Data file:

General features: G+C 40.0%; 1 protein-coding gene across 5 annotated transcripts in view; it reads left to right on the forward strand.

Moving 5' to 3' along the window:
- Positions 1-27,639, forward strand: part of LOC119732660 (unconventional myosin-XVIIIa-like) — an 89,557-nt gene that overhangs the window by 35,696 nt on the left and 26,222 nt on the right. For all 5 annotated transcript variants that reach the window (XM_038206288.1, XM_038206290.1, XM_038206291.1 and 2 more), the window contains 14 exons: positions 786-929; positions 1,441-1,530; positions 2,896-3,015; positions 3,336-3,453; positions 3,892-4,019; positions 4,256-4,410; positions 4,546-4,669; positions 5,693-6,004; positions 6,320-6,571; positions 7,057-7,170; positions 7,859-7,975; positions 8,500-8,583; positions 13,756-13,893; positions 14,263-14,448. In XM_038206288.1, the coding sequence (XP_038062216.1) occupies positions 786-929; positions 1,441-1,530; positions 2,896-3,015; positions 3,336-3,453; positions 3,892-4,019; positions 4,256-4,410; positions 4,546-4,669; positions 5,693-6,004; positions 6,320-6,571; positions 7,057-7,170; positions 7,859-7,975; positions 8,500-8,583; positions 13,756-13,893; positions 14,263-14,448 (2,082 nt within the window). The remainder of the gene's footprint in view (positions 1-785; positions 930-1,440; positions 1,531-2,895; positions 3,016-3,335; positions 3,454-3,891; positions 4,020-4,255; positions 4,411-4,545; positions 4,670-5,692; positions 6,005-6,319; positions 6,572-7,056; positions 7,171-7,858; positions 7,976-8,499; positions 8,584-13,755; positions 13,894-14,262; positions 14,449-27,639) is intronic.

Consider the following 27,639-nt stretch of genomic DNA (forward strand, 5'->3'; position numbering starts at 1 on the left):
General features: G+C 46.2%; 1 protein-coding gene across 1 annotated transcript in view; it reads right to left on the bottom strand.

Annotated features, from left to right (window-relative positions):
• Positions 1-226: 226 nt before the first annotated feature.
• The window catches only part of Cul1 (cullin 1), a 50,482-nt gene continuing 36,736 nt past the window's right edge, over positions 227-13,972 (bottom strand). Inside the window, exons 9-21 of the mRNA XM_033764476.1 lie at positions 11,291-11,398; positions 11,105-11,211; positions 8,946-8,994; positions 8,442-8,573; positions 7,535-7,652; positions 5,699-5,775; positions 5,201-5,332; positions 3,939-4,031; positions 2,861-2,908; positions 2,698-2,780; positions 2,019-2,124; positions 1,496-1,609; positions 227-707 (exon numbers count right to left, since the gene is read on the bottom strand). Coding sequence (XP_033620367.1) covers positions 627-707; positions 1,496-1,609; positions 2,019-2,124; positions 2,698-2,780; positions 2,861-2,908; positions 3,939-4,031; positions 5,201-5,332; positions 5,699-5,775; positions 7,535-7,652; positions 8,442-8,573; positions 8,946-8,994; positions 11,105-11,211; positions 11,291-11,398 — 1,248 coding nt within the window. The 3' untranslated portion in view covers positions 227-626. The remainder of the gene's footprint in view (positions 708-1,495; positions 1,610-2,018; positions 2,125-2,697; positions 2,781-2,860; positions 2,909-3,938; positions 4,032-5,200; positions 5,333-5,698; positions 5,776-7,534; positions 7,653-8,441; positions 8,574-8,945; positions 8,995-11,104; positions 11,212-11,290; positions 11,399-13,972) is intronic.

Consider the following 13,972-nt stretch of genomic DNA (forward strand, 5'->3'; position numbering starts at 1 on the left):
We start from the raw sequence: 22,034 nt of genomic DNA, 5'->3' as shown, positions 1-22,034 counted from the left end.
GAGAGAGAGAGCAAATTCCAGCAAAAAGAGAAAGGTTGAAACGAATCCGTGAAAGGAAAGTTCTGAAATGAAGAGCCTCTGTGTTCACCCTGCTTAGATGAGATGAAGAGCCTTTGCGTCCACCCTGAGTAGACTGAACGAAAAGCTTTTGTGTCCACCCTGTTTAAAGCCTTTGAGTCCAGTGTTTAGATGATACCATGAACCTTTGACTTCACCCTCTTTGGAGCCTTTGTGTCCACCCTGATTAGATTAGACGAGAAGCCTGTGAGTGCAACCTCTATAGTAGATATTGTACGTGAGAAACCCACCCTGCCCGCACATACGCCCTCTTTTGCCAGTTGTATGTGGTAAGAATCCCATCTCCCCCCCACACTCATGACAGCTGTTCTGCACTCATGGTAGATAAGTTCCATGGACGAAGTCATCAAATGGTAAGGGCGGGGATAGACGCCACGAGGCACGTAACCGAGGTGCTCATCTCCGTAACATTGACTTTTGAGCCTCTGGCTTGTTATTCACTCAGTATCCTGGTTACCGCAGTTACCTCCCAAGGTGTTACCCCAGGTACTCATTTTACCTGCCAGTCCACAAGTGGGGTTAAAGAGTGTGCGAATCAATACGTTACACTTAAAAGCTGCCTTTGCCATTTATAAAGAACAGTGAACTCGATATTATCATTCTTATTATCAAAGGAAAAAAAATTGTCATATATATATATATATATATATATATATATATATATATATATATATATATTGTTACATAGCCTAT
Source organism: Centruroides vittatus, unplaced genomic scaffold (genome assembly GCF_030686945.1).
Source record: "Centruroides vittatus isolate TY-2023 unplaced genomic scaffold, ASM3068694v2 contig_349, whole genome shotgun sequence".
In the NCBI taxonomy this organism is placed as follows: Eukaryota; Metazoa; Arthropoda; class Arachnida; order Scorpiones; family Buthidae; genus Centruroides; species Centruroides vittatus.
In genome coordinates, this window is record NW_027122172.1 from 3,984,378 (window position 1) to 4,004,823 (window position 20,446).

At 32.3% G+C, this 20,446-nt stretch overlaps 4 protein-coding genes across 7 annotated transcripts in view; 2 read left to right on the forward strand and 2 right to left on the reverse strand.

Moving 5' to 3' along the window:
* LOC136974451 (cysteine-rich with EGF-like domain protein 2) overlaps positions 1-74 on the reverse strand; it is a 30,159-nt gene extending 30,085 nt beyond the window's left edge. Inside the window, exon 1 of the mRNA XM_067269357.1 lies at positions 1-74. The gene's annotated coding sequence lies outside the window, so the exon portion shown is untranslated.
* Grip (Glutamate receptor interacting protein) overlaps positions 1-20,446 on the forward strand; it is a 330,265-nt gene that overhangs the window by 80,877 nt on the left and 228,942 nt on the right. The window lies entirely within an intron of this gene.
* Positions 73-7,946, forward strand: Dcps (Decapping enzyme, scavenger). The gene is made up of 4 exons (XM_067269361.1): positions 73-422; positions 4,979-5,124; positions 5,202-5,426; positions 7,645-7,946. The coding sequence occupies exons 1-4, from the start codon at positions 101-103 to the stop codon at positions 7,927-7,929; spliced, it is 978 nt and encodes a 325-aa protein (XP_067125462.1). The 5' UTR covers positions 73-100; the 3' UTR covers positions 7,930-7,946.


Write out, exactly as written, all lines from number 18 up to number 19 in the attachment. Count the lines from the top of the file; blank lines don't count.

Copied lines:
* LOC136974451 (cysteine-rich with EGF-like domain protein 2) overlaps positions 1-74 on the reverse strand; it is a 30,159-nt gene extending 30,085 nt beyond the window's left edge. Inside the window, exon 1 of the mRNA XM_067269357.1 lies at positions 1-74. The gene's annotated coding sequence lies outside the window, so the exon portion shown is untranslated.
* Grip (Glutamate receptor interacting protein) overlaps positions 1-20,446 on the forward strand; it is a 330,265-nt gene that overhangs the window by 80,877 nt on the left and 228,942 nt on the right. The window lies entirely within an intron of this gene.